Friday, June 14, 2019
Written, directed, and shot by Haskell Wexler, Medium Cool is the story of a TV news cameraman who goes right into the center of the 1968 Democratic National Convention in Chicago as he deals with what to film making him question about what to tell where news media becomes more scripted. The film is a dramatic interpretation of the events of 1968 in Chicago as it showcases a world that is unraveling as it’s told in an in-your-face cinematic style to comment about what is shown and what isn’t shown. Starring Robert Forster, Verna Bloom, Peter Bonerz, Marianna Hill, and Harold Blankenship. Medium Cool is a gripping and evocative film from Haskell Wexler.
The film follows a cameraman trying to get some good stories to tell in Chicago just months before the Democratic National Convention where he deals with the chaos of the year including assassinations, the Vietnam War, race riots, and all sorts of shit. It’s a film that play into the world of media coverage where a cameraman is trying to find some meaning through what he sees yet he finds himself being told what to shoot and create an angle just as the world is going into disarray. Haskell Wexler’s script is loose in its presentation as it blurs the line between fantasy and reality where the main narrative revolves around the cameraman John Catselas (Robert Forster) as a man just trying to find some idea of what is really going on as he’s joined by his soundman Gus (Peter Bonerz).
During this time to search for compelling stories including one about a cab driver who found an envelope with $10,000, Catselas finds himself at odds with bosses over what to tell as they’re interested in gathering footage and sources for the FBI. It adds to Catselas’ own emotional turmoil as his relationships with some people falter just as he’s befriend a woman named Eileen (Verna Bloom) who had just moved from West Virginia to Chicago with her son Harold (Harold Blankenship) while her husband is away at Vietnam. Eileen represents someone who had lived in a part of the world that is sort of disconnected from the chaos of what is happening right now as she has trouble adjusting to her new environment.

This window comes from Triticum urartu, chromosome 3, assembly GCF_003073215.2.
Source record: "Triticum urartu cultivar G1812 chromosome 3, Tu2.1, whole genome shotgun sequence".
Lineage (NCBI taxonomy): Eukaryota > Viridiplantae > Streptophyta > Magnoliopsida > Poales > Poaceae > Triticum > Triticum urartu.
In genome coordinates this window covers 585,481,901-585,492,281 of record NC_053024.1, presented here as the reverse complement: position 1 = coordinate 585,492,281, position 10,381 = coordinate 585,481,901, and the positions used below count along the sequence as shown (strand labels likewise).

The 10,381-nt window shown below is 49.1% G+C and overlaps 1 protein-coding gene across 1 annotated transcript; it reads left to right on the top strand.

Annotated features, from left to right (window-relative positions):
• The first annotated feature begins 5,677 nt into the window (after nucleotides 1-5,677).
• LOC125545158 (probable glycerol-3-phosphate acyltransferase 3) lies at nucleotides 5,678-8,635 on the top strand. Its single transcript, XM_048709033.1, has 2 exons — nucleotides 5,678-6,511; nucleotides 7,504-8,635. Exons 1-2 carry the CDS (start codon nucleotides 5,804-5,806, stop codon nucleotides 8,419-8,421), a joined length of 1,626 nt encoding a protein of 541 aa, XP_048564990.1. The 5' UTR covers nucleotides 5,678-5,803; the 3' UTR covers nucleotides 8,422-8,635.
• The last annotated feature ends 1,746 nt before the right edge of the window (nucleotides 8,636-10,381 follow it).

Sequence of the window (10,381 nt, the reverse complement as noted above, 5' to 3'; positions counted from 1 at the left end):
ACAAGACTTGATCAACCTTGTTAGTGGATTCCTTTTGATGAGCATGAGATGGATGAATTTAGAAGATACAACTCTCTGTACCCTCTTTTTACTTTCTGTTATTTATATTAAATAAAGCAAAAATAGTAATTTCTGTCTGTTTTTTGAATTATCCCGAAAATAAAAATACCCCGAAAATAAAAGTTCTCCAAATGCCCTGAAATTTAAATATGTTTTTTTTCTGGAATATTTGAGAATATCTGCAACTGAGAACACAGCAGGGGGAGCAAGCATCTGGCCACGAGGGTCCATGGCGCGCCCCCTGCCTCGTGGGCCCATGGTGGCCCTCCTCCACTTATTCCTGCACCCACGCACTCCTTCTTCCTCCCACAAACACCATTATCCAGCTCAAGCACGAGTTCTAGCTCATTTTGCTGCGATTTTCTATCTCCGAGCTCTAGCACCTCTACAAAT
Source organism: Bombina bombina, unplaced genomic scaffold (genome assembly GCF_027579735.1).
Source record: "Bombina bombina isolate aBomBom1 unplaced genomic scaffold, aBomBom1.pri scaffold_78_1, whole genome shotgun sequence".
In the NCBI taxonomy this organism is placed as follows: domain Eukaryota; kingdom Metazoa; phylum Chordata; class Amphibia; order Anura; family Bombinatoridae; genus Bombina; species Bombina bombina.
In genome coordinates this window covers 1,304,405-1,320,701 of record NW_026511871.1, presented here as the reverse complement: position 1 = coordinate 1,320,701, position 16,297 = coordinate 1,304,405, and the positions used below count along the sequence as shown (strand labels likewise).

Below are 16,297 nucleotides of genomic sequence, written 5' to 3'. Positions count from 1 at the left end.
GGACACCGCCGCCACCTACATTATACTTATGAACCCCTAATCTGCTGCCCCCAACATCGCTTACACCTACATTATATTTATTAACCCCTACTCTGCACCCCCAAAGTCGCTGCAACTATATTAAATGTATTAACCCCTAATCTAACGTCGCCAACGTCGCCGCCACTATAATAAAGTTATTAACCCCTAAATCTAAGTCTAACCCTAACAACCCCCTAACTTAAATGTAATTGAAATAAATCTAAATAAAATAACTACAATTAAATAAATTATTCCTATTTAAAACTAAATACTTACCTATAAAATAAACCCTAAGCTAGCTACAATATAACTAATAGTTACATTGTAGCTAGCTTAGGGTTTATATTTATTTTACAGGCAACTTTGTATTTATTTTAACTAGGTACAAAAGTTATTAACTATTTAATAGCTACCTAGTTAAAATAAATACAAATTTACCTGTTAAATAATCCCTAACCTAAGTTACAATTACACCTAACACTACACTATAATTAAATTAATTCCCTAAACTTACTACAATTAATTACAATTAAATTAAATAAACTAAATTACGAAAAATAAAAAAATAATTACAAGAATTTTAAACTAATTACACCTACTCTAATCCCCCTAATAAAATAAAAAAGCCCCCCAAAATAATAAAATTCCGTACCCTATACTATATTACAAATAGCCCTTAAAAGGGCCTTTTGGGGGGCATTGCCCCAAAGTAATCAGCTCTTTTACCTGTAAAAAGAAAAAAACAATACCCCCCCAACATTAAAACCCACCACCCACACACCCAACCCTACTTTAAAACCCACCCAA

Wexler’s direction is engaging and confrontational in its blur of reality and fiction where it aims for this hand-held documentary style in capturing real events that are unfolding throughout the film but also with the dramatic narrative. Shot on location in Chicago, Wexler who serves as the film’s cinematographer and one of many camera operators aims for this realistic approach to this story of a man trying to find meaning in the news just as the news itself is becoming compromised and scripted. While there’s some wide shots in the film, much of the direction is intimate with its usage of close-ups and medium shots as it play into the action that is going on while Wexler also use audio and video clips of the events that are unfolding in 1968 playing into this air of chaos that is on the rise. The direction also has this loose tone where Wexler showcases the life that Catselas had before meeting Eileen and questioning his role as a cameraman as the film opens with him and Gus on a highway where they find a wounded woman lying out of her car following an accident.